Big, unexplained gaps between CEO and worker pay can cut productivity in half
- Big gaps between CEO salaries and workers' pay can hinder productivity, says a Harvard assistant professor, Ethan Rouen. Employees sometimes become resentful when they learn the CEO earns much more than they do and the backlash sometimes involves reduced performance or increased turnover, says Harvard Business Schools' Working Knowledge.
- Rouen says there's two types of pay ratios: The “economic pay ratio,” which is based on market conditions and worker performance and the “unexplained pay ratio,” which isn't driven by economic factors. Companies with an abnormally high unexplained pay ratio may see their performance drop by as much as half, according to Working Knowledge.
- Rouen said he was motivated to conduct the study by the U.S. Securities and Exchange Commission's (SEC) mandate for publicly held companies to disclose CEO-employee pay ratios. The rule requires companies to start making disclosures this year.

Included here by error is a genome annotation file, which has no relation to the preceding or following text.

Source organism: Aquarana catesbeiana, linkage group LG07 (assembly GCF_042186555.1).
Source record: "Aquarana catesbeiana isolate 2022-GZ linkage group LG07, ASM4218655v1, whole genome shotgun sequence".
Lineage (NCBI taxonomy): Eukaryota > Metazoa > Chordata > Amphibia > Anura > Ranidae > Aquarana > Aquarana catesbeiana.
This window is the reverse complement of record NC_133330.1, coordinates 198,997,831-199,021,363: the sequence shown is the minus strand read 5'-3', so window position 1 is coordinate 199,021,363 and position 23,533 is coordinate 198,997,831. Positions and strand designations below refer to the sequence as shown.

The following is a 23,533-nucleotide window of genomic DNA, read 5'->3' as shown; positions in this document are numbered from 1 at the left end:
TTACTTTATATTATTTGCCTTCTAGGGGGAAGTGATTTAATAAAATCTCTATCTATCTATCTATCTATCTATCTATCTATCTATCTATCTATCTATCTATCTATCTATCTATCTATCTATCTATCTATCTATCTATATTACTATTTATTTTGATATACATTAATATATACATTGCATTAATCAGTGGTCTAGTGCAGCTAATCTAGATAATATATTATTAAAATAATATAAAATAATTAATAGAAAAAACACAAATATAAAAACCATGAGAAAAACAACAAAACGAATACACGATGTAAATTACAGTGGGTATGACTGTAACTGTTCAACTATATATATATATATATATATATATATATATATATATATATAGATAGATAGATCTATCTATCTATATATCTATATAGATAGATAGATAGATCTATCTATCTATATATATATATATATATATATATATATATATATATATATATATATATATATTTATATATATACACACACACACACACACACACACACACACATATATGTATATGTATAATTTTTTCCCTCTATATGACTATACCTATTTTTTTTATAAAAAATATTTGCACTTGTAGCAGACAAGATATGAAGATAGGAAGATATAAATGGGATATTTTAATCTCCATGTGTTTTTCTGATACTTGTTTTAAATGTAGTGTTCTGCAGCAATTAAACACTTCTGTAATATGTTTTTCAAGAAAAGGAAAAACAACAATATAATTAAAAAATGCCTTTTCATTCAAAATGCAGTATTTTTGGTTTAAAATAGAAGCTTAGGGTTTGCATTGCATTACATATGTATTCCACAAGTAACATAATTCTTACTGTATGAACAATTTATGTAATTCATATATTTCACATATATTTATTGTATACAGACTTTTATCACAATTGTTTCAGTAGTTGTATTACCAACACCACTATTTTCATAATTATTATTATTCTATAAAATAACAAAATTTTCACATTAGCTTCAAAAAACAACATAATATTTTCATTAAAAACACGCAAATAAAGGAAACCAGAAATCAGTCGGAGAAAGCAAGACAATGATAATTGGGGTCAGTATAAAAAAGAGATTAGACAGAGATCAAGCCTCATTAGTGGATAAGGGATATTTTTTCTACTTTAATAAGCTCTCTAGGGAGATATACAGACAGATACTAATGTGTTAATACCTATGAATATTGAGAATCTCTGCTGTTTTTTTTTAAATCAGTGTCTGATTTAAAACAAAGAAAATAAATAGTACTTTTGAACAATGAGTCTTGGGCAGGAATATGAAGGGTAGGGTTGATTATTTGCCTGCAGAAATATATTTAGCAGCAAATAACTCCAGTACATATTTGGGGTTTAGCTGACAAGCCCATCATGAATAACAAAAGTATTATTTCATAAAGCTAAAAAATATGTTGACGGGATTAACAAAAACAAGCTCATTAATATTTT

With stagnant wages that are unlikely to rise anytime soon, wide pay gaps between CEOs and workers are bound to cause resentment among employees. Because publicly held companies must disclose pay ratios this year, they may want to prepare for any fallout that might follow.
Transparent communication with employees will be key in explaining pay ratio calculations and avoiding the hits to productivity and retention that Rouen predicts. As for compliance with the rule, many employers report that they're struggling with calculating CEO-worker pay ratios. Willis Towers Watson has some recommendations on the calculations and the SEC has issued some guidance that may help streamline the disclosure process.
- Harvard Business Review If the CEO’s High Salary Isn't Justified to Employees, Firm Performance May Suffer